My mother cut my hair.
As a child I’d whine about the unendurable time it took and the chill in the air outside as she trimmed my dirty blonde mane back into shape, a grooming. It took patience and care to complete.
We’ll leave your hair for the birds, she’d say, so they’ll build their nests to keep themselves and their babies protected.
Now, all these years later when quarantine brings us together and yet separate from so much else, I ask if she’ll cut my hair, now tinged red with less gold from so much time indoors.
I am lucky to be home under her hovering gaze, as she inspects me and the job at hand. Her hair, though graying, is a lot like mine; she has long been my mirror. I want to keep her safe—all of us safe—but I sit there letting her baby me under the canopy of the trees.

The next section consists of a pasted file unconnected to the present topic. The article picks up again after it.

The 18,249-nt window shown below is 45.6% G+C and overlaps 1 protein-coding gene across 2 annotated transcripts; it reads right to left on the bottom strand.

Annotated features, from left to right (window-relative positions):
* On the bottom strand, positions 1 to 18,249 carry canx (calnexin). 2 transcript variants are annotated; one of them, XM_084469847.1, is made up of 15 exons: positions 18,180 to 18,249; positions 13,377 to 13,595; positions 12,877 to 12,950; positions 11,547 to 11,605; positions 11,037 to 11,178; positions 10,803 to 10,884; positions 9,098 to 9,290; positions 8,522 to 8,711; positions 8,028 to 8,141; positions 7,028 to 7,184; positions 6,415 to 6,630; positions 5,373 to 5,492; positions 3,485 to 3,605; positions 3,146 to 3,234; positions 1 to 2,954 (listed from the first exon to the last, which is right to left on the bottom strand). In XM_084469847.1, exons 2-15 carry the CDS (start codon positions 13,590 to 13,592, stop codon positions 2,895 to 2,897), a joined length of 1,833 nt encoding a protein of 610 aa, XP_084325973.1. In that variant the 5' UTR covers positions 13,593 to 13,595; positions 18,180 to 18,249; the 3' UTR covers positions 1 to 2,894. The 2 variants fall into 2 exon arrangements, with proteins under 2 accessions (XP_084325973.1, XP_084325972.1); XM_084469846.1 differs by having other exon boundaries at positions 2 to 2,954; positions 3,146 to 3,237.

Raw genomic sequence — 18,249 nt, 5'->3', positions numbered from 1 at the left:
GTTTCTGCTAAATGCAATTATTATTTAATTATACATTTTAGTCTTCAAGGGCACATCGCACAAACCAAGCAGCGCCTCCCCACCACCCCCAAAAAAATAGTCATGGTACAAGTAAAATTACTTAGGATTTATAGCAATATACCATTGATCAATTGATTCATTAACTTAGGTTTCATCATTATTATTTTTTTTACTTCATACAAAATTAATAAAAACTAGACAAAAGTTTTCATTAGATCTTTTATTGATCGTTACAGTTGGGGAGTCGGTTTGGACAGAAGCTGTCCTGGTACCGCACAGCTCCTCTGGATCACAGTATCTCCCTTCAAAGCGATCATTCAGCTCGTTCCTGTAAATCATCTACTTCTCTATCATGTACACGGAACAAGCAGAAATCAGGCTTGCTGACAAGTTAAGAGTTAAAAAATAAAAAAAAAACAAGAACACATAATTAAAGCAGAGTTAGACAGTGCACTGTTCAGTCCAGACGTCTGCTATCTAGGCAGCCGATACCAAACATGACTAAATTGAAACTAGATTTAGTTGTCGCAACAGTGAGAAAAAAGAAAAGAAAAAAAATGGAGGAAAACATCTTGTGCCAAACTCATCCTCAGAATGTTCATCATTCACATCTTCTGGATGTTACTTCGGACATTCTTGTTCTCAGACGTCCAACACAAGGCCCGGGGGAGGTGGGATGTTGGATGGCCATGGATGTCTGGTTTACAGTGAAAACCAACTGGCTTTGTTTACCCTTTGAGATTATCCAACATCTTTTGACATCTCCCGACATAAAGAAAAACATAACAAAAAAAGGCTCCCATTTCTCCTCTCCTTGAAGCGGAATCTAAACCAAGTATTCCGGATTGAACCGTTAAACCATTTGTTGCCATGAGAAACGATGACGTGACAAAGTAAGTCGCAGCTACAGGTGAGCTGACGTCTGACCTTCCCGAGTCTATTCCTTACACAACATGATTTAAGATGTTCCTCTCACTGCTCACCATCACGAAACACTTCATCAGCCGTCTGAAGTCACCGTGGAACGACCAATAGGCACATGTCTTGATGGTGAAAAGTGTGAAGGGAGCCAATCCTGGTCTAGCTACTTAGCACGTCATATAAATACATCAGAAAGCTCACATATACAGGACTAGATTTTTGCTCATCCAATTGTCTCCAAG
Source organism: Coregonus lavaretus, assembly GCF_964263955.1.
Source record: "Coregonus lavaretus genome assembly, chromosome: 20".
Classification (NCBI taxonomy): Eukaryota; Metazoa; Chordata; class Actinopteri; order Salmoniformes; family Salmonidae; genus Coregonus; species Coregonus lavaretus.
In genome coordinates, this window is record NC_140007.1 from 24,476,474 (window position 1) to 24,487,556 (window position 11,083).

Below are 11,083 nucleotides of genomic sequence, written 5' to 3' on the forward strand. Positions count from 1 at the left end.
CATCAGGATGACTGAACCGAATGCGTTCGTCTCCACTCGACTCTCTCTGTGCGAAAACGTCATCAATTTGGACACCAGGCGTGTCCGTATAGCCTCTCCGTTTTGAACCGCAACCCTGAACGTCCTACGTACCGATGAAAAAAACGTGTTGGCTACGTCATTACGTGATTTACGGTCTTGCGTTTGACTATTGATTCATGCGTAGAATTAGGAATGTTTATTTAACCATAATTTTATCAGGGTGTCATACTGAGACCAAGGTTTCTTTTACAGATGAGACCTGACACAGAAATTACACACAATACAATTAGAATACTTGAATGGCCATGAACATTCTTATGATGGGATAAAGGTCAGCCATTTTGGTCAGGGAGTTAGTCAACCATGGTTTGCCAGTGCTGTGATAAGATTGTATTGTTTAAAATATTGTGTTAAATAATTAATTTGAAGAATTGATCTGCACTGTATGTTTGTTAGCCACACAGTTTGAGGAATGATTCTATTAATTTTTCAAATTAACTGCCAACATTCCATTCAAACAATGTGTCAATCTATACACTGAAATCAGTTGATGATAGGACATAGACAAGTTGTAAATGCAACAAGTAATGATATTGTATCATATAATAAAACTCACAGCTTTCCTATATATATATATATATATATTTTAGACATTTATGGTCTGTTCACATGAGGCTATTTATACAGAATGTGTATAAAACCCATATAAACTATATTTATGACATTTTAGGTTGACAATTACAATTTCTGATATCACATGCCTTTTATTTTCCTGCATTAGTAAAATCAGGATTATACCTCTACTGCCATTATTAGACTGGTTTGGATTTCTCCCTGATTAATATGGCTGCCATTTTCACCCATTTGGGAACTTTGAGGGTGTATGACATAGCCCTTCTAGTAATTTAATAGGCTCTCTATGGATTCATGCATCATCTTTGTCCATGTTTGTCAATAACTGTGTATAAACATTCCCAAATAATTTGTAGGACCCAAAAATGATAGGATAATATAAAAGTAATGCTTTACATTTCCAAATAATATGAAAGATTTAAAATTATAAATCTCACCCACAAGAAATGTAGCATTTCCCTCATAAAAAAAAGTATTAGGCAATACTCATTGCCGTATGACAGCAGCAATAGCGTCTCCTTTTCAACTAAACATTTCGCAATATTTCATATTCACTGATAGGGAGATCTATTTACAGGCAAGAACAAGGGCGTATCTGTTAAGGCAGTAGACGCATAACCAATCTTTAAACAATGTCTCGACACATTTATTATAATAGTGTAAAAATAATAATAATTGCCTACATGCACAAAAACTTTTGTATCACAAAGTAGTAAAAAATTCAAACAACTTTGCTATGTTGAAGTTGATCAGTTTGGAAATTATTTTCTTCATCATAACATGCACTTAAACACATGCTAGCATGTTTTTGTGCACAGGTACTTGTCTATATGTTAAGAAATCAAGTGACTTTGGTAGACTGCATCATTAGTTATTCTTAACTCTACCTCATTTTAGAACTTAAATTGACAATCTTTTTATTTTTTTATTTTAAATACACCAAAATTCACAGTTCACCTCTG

Perched on a high stool, I squirm as the scissor brushes my back. My younger self still resists. My mother trims and measures, until I reemerge from beneath the straggling and trying months, my hair freed from its dead ends.
Of course, she leaves my hair for the birds—all except for a small lock I see her squirrel away for herself.
And that was where I wanted this piece to end, but an online search revealed that birds can strangle themselves in the hair strands we leave behind, a comfort turned deadly. So much is dangerous, even as we search for safety.
Two days after this moment with my mother, the stream that runs behind the house will overflow its banks, like it did when I was eight and Hurricane Gloria reigned. It will be yet another symbol of all that has threatened us in this current moment. Together we will futilely place stones, like sandbags, to try to redirect the raging river. It flows around our attempts at protection as though they are nothing.